Here are are few more sets of words that get confused by writers that you might want to put in your notebook:
Adverse and averse. I admit to being averse to these two words since they often muddle me up. To be adverse to something is to be in opposition to it (think: I’m opposed to). It’s a phrase that usually refers to things, not people. “I’m adverse to war, poverty, and cruelty.” However, “I’m averse to risk.” Averse usually describes a person’s attitude, something you have feelings against. It’s a subtle difference.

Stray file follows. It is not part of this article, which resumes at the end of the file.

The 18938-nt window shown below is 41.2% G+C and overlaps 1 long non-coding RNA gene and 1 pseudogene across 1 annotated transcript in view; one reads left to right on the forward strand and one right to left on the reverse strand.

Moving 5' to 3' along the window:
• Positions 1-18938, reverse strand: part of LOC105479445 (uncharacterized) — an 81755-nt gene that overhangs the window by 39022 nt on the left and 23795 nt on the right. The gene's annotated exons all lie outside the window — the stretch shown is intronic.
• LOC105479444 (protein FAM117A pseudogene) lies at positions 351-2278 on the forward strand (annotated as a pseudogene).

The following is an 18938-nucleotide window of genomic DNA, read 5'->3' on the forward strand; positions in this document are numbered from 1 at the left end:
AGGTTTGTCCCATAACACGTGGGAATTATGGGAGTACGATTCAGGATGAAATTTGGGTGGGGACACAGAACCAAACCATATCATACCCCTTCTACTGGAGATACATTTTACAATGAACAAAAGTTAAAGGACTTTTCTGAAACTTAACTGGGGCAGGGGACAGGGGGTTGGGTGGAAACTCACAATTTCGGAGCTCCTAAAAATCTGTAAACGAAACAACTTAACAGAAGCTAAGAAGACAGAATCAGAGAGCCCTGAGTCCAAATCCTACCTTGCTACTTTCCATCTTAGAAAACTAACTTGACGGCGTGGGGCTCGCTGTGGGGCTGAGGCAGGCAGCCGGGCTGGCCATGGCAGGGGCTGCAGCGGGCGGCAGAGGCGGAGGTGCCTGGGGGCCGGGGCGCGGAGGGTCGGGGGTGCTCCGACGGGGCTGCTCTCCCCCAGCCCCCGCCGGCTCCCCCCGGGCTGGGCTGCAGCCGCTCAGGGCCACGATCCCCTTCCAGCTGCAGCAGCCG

Effect and Affect. These two words get confused because there are instances when effect is a verb. But aside from saying, for example, “We can effect change” (used as a verb), the word effect is a noun. Affect is a verb and means these things:
- to act on or influence: The noise affected his hearing.
- to move emotionally: His illness affected her.
- to imitate or pretend: He affected compassion but didn’t feel a thing.